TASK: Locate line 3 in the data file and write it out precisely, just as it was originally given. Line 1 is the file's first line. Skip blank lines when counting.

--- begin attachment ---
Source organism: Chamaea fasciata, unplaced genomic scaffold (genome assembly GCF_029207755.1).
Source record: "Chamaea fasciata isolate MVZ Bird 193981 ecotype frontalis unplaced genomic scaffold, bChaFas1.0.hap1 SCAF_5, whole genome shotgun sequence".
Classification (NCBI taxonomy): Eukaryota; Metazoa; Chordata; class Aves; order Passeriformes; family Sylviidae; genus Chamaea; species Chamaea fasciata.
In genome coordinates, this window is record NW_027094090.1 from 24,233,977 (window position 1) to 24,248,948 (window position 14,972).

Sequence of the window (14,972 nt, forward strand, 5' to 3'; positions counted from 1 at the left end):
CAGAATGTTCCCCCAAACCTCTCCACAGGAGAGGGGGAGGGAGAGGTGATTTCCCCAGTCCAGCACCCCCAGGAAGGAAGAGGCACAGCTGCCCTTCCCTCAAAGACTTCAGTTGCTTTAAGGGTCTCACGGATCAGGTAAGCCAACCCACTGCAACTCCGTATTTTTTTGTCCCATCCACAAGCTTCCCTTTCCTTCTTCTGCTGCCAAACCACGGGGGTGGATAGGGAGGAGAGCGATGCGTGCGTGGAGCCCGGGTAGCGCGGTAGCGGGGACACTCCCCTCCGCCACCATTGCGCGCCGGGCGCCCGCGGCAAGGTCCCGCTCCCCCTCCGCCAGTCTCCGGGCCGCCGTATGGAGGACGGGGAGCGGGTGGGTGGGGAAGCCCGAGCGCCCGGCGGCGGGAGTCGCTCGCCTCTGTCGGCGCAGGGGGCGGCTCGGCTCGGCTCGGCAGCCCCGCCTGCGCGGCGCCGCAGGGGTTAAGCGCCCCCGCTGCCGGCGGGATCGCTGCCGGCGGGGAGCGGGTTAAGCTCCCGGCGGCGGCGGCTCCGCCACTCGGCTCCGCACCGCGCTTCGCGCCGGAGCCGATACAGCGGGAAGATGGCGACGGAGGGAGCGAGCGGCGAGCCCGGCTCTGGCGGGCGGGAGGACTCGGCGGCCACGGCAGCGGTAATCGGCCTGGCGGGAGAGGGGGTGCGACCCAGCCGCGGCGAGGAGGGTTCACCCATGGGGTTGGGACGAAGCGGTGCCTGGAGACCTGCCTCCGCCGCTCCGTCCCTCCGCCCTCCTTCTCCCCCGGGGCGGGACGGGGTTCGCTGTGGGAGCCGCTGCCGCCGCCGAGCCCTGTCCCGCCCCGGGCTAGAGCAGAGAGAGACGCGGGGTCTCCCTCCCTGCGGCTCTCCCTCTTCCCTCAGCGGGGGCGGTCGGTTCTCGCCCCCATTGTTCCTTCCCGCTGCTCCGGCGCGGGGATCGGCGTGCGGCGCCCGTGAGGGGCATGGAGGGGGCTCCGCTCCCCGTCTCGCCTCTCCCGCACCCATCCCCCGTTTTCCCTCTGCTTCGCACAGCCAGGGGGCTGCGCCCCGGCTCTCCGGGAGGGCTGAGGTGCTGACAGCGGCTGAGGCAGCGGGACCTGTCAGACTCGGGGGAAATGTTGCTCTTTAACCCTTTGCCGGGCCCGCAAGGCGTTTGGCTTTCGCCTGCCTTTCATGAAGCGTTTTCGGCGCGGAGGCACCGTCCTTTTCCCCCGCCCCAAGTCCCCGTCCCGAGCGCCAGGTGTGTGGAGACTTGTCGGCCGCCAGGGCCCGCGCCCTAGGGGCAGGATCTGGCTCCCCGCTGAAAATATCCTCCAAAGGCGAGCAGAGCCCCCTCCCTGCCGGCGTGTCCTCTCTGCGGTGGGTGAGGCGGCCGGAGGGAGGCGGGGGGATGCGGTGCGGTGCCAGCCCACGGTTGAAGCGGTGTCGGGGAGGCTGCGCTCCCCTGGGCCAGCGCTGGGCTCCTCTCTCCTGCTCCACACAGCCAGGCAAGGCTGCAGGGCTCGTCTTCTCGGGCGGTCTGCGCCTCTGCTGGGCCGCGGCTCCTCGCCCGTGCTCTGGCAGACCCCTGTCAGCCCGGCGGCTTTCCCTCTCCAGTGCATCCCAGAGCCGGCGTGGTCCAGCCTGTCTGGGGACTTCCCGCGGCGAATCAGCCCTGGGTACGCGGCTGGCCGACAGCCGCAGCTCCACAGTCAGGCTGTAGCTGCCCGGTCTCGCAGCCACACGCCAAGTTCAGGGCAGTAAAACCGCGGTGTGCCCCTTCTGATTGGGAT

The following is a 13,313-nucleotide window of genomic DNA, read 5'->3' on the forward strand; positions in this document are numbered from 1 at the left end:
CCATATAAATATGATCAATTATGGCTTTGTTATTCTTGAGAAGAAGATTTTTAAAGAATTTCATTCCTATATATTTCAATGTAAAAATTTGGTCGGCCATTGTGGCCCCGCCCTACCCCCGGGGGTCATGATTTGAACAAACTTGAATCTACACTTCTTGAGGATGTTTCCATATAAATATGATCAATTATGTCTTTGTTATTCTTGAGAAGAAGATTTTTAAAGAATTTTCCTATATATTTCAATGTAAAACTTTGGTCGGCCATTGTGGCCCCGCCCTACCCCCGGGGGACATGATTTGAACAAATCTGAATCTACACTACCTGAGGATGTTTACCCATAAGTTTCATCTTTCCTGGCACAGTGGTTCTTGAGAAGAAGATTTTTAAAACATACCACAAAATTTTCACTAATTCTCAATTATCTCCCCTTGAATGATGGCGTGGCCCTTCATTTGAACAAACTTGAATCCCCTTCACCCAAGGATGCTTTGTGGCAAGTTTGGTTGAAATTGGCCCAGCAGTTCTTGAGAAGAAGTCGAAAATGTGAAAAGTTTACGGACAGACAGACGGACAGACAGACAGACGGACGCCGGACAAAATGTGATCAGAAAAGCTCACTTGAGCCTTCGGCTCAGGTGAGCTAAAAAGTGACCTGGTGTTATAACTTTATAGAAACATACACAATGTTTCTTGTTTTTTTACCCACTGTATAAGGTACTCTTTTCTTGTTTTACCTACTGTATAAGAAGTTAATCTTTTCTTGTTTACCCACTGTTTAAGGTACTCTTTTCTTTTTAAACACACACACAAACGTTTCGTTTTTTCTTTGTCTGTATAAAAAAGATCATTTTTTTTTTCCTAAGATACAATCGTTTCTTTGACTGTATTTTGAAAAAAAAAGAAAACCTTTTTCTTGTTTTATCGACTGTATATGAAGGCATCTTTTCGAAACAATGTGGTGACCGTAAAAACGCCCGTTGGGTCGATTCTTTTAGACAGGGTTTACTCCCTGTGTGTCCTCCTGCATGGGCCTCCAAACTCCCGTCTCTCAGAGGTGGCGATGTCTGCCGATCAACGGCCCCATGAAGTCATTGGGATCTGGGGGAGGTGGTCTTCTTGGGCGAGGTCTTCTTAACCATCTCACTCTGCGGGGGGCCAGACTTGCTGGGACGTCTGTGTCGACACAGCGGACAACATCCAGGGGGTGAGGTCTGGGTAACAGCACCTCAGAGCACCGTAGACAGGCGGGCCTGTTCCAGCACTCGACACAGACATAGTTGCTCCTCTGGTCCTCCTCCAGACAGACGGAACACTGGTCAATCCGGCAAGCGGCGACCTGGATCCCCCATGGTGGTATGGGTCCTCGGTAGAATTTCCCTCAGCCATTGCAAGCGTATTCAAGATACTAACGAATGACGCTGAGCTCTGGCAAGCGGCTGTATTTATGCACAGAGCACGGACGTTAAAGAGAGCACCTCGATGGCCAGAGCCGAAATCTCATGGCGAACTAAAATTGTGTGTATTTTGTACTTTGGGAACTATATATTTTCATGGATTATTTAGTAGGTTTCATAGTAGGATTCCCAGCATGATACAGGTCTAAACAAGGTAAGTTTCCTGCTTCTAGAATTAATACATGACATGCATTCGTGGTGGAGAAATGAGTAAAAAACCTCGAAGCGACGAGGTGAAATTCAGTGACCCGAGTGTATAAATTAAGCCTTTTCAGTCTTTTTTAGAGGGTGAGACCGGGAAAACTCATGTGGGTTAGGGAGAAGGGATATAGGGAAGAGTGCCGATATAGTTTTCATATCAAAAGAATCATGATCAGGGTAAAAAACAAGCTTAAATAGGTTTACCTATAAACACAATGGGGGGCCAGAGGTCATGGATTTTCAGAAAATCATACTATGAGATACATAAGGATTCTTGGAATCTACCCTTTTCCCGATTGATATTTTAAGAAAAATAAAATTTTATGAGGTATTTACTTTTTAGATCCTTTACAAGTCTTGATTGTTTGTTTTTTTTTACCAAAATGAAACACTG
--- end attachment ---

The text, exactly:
Classification (NCBI taxonomy): Eukaryota; Metazoa; Chordata; class Aves; order Passeriformes; family Sylviidae; genus Chamaea; species Chamaea fasciata.